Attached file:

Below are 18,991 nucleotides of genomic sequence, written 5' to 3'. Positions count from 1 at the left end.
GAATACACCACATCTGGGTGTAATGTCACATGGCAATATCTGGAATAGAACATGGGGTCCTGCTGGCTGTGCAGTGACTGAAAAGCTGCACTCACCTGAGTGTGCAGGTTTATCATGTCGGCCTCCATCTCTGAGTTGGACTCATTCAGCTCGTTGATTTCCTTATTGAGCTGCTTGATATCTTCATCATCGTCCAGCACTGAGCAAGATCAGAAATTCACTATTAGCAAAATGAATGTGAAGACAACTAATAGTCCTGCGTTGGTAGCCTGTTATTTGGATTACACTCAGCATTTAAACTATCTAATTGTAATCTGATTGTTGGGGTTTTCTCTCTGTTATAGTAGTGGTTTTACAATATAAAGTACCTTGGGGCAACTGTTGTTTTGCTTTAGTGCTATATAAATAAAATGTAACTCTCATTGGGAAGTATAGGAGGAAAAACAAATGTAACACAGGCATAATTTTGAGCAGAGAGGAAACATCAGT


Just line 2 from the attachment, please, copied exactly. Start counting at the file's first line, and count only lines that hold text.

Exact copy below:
GAATACACCACATCTGGGTGTAATGTCACATGGCAATATCTGGAATAGAACATGGGGTCCTGCTGGCTGTGCAGTGACTGAAAAGCTGCACTCACCTGAGTGTGCAGGTTTATCATGTCGGCCTCCATCTCTGAGTTGGACTCATTCAGCTCGTTGATTTCCTTATTGAGCTGCTTGATATCTTCATCATCGTCCAGCACTGAGCAAGATCAGAAATTCACTATTAGCAAAATGAATGTGAAGACAACTAATAGTCCTGCGTTGGTAGCCTGTTATTTGGATTACACTCAGCATTTAAACTATCTAATTGTAATCTGATTGTTGGGGTTTTCTCTCTGTTATAGTAGTGGTTTTACAATATAAAGTACCTTGGGGCAACTGTTGTTTTGCTTTAGTGCTATATAAATAAAATGTAACTCTCATTGGGAAGTATAGGAGGAAAAACAAATGTAACACAGGCATAATTTTGAGCAGAGAGGAAACATCAGT